New America Foundation

04/15/2024 | News release | Distributed by Public on 04/15/2024 15:43

15 Years: The Journey from Cocktail Napkin to Broadband Nutrition Label


Claire Park


Chhaya Kapadia

April 15, 2024

Normally, if you're looking to buy something at the store-say, a box of cereal or can of beans-the nutritional value of that product (from carbohydrates to protein to Vitamin D) is clearly displayed on the item itself, with a large price sticker attached to the item's spot on the shelf.

This straightforward consumer experience has been unavailable for those trying to buy internet service. Confusing bills have long been the norm, and they're directly correlated with dissatisfaction among internet consumers-even among those who would rate their service as reliable.

But last week, the state of play finally started to improve: major internet service providers serving more than 100,000 subscribers started releasing information about their fixed and mobile broadband service offerings-whether it be via a fixed wired home connection or a laptop dongle-in a standardized format often referred to as the "broadband nutrition label." This consumer-friendly disclosure format will help people understand how much it will cost them to get connected-and stay connected-with high-speed internet.

We're taking a look back at how OTI's 15 years of advocacy successfully enabled the adoption of the broadband nutrition label, which will be available on every internet service provider's website and at their retail locations to inspire consumer advocacy for the decades to come.

What's Happening

The FCC's Blank Label Sample for Providers Following IIJA Mandate

As of last week, labels based on this template from the Federal Communications Commission (FCC) will be available at point of sale next to the advertised service, whether online or at a retail location. The labels will feature a breakdown of service prices, including associated fees, data allowances, typical speeds and latency. They will also include links consumers can consult to learn more about other important aspects of service, such as network management practices, privacy policies, and other discounts.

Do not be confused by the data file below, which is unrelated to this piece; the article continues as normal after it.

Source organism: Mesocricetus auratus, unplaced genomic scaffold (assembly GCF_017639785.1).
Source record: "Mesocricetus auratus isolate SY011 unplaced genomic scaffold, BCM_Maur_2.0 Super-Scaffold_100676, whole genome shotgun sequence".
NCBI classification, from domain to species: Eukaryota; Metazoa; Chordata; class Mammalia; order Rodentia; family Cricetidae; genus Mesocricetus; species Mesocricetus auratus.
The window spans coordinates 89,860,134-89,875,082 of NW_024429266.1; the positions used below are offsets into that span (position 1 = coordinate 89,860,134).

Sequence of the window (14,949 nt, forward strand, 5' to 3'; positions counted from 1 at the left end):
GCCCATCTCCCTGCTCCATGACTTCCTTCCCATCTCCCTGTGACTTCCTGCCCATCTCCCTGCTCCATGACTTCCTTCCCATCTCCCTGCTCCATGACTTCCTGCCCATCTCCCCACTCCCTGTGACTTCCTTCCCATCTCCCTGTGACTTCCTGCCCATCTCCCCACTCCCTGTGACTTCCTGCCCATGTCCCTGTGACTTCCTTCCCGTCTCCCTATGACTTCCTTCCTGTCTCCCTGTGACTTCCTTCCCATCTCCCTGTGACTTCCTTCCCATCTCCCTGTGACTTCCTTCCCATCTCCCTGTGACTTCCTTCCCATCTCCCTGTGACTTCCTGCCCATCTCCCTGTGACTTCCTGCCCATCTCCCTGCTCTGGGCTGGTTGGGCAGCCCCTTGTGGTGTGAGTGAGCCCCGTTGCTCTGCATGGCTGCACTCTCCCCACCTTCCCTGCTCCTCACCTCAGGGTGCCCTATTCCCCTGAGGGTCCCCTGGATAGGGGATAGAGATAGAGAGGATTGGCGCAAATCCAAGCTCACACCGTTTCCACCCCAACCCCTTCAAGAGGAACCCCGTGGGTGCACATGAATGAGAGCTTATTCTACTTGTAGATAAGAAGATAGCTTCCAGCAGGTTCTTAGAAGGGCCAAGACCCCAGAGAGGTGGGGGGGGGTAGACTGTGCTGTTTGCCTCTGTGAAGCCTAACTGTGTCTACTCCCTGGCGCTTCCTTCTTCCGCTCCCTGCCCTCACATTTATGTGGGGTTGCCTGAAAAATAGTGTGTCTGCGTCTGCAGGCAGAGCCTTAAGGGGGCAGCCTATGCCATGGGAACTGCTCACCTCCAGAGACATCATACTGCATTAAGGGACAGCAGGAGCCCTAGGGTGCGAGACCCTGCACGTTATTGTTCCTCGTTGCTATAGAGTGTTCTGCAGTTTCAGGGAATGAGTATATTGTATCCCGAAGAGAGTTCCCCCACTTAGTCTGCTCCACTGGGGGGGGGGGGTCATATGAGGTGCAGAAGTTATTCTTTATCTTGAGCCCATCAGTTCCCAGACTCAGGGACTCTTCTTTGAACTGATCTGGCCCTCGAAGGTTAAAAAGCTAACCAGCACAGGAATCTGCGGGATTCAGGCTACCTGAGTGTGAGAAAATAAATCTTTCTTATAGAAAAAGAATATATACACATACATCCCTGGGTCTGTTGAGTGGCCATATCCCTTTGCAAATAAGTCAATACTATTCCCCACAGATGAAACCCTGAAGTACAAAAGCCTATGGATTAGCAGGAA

Verizon, Google, and T-Mobile are some of the larger ISPs who have already posted their labels.

The Nutrition Label in Practice by Google Fiber

First Steps Toward Truth-in-Labeling

When OTI first proposed the label in 2009, top internet speeds worldwide were in the Mbps rather than Gbps-but even then, customers were often frustrated that the actual performance of their internet service regularly fell far below the advertised speeds. When the FCC's 2010 report confirmed that actual download speeds experienced by U.S. consumers were not even half as fast as advertised, OTI argued that consumers needed a better, publicly agreed-upon measure of broadband performance that reflects their actual experiences of service. As such, it called on the FCC to work with different stakeholders to develop measurement standards that would include those details. At the same time, OTI also proposed its first template for "Broadband Truth-in-Labeling" to display those metrics. Initially brainstormed on a cocktail napkin, this consumer-friendly label was designed to feature ISP disclosure of advertised versus actual speeds, including minimum speeds, minimum reliability, and details about latency, or delays in achieving those speeds.

Example Label from OTI's 2009 Truth-in-Labeling Proposal

OTI's early label included disclosures of not just service quality, but also price. This was an important early acknowledgment of the role cost plays in broadband access and adoption. OTI has tracked the price of service year after year, and its Cost of Connectivity research consistently shows that people in the U.S. frequently pay more than their international peers for slower internet service. Even if an ISP offers quality, high speed service, if people can't afford it, they cannot be said to have access. As such, any meaningful discussion of closing the digital divide must include affordability as a consideration-and part of affordability is having a clear understanding of what expenses you can expect.

A Bumpy Road: From Voluntary, to Scrapped, to Mandatory

Following OTI's initial label proposal, the FCC included in its 2010 Open Internet Order a transparency rule for ISPs to voluntarily release information about network practices like congestion management, expected and actual access speed and latency, and pricing and privacy policies. Despite industry pushback, the FCC reaffirmed this transparency rule in a 2014 enforcement advisory. Meanwhile, OTI further refined its Truth-in-Labeling proposal and updated its example standardized disclosure format:

Example Label from OTI's 2015 Broadband Truth-in-Labeling Report